Recent protests in U.S. cities including Ferguson, Mo., recall America’s “long hot summers” of decades ago — even though the protests of recent times are far from reaching the scope and scale of urban revolts back then. Between 1965 and 1968, 329 urban rebellions took place in 257 U.S. cities, resulting in nearly 300 deaths, 60,000 arrests, and hundreds of millions of dollars in property loss.
For nearly 50 years this type of protest has lain largely dormant. But within the past decade, incidents of mass urban protest, sometimes including violent outbursts, are happening once again. Can we take lessons from the past to better understand roots and remedies for present unrest? I believe so. Urban rebellions must be understood as complex, deliberate mechanisms through which the desperate seek political recourse they feel they cannot get by other means. By understanding the texture of these modern rebellions, activists, elected officials, and policymakers can hope to find solutions that improve upon past failures.
Root causes of the 1960s uprisings
The causes of the 1960s revolts in so many American cities were complex and intertwined. The Civil Rights Act of 1964 and the Voting Rights Act of 1965 transformed the South but had limited impact in the urban North. In northern cities, high wages and stable employment were undermined by deindustrialization and automation, and black working-class people increasingly felt the weight of racial mistreatment combined with economic distress. Charged with diagnosing the urban outbursts after the fact, the final report of the Kerner Commission (officially the National Advisory Board on Civil Disorders) concluded that America was “moving toward two societies, one black, one white — separate and unequal.”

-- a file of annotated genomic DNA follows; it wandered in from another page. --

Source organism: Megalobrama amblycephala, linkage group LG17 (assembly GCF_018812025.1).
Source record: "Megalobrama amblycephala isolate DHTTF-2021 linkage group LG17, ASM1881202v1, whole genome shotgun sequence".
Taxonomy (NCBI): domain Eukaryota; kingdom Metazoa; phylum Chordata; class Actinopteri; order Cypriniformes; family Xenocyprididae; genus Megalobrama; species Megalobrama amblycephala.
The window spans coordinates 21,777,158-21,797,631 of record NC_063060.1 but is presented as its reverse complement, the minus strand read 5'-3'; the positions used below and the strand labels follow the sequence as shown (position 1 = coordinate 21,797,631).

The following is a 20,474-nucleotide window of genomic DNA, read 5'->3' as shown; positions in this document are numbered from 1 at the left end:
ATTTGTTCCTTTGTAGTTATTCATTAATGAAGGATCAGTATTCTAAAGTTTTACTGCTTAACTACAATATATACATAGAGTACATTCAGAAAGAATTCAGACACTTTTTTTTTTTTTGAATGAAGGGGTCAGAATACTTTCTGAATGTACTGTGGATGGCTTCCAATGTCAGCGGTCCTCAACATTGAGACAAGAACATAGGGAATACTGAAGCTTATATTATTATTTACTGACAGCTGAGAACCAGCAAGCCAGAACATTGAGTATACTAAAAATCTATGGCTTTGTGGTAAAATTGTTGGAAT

- African-American unemployment was consistently double the white rate, and black workers were crowded into the lowest-skilled and least-well-paid occupations.
- “Redlining” by mortgage lenders restricted the areas in which black urban dwellers could live, resulting in overpriced, overcrowded and inferior housing.
- Black students experienced de facto segregation, lack of black teachers, overcrowded schools, and biased school boards.
Despite significant improvements following the Civil Rights movement, glaring inequities remained — and many urban residents felt they had little chance to protest and get redress in nonviolent ways. In his article for Fortune magazine on “The New Negro Mood,” sociologist Roger Beardwood noted that 40% of respondents said that violence and rioting were necessary to achieve black objectives.
Uprisings then and now